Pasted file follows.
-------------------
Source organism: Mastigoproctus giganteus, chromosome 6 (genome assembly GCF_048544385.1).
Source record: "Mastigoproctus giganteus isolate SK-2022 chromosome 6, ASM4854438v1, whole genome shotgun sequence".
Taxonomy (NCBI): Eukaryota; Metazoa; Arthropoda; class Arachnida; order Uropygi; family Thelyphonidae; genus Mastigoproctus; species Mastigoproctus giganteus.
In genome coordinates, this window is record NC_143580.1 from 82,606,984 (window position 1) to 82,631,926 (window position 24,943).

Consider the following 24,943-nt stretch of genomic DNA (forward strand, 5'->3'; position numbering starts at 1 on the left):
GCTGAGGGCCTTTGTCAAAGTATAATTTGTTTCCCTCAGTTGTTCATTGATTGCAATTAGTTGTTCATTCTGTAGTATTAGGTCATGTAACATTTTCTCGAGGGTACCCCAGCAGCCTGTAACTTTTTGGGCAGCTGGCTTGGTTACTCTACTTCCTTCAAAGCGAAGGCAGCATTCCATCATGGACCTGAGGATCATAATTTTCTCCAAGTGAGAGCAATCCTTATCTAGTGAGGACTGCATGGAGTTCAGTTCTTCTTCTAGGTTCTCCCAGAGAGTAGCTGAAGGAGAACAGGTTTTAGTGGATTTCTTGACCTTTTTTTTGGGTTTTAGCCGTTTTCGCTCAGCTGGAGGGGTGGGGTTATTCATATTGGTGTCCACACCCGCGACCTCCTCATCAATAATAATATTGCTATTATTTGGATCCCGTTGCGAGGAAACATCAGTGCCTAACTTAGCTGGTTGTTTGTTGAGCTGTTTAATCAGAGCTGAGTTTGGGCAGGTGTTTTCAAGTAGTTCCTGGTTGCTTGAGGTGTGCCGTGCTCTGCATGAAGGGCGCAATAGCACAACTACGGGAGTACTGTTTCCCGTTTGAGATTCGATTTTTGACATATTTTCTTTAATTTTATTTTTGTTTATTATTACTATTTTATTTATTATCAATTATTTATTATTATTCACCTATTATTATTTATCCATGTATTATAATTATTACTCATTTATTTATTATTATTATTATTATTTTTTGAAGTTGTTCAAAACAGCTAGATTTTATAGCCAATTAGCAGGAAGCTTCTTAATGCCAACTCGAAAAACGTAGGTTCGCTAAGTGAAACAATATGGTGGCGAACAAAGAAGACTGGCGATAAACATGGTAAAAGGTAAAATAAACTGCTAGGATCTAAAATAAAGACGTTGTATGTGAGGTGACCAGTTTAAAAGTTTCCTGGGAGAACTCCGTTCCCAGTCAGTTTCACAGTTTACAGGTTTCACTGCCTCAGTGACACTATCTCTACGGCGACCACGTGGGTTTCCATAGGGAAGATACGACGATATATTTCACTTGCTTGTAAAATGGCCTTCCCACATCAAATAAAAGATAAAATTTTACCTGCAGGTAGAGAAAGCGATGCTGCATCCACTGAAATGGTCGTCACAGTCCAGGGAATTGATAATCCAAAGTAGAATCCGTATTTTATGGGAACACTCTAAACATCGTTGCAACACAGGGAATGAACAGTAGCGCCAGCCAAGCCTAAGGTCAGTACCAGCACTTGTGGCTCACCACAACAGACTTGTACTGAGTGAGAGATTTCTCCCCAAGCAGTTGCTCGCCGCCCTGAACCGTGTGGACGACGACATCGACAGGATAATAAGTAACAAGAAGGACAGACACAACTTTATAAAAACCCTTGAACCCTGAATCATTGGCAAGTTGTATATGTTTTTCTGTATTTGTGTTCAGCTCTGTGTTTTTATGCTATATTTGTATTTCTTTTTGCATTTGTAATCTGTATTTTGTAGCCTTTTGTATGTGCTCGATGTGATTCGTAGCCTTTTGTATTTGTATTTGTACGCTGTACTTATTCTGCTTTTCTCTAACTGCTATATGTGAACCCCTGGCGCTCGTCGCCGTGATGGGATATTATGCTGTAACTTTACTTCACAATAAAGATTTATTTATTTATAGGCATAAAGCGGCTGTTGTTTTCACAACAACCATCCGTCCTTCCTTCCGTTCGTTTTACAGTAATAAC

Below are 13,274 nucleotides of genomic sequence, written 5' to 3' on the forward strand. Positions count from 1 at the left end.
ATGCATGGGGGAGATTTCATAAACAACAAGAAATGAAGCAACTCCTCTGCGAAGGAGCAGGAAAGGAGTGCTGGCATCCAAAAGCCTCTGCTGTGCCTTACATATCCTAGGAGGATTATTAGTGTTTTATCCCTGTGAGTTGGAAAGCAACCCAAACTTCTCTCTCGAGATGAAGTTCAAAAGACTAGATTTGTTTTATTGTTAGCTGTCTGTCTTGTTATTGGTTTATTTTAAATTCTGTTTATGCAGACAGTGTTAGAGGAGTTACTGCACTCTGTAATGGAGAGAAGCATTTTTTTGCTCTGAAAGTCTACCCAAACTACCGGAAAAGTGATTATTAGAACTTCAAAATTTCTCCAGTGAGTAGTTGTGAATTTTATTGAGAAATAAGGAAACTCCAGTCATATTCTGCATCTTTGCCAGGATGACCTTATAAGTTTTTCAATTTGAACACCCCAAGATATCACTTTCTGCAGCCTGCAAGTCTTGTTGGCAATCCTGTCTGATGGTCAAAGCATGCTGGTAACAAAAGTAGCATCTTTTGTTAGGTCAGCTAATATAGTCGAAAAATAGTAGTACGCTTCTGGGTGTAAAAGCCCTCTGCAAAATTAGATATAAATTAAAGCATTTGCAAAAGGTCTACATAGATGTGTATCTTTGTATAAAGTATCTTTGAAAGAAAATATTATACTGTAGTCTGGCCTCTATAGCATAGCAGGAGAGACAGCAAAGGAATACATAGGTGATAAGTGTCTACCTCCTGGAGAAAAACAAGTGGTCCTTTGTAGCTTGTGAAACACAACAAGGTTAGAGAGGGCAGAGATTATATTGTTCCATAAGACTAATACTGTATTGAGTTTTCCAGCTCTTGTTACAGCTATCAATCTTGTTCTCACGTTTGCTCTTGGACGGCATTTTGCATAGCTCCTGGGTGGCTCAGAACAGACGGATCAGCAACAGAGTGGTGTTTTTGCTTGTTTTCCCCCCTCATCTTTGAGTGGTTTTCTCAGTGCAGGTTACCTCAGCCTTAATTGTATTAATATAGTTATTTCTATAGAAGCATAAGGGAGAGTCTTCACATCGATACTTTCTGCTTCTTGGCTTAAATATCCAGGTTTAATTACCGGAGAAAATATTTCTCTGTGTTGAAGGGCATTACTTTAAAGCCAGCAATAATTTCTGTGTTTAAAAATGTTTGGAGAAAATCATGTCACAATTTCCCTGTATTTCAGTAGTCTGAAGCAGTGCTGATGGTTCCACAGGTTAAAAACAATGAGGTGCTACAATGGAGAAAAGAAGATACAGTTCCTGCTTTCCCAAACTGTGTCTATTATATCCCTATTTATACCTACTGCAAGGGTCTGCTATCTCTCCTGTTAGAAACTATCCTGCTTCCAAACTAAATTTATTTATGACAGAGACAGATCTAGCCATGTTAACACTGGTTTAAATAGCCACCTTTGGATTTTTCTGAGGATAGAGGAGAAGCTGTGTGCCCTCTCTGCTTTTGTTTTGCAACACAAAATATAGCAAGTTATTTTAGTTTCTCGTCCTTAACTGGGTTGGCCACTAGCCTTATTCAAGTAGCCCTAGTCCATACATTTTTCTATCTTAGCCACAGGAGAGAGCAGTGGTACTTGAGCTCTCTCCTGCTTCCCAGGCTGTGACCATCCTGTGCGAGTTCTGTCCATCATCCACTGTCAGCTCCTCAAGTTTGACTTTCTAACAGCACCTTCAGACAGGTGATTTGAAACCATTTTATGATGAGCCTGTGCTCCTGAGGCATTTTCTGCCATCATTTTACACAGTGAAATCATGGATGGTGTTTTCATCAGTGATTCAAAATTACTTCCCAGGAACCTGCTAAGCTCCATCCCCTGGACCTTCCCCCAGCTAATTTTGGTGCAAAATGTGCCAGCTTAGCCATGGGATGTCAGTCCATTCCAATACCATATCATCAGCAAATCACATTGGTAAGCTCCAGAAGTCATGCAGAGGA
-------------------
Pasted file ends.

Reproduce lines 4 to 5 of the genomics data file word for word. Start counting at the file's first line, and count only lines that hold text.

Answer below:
In genome coordinates, this window is record NC_143580.1 from 82,606,984 (window position 1) to 82,631,926 (window position 24,943).

Consider the following 24,943-nt stretch of genomic DNA (forward strand, 5'->3'; position numbering starts at 1 on the left):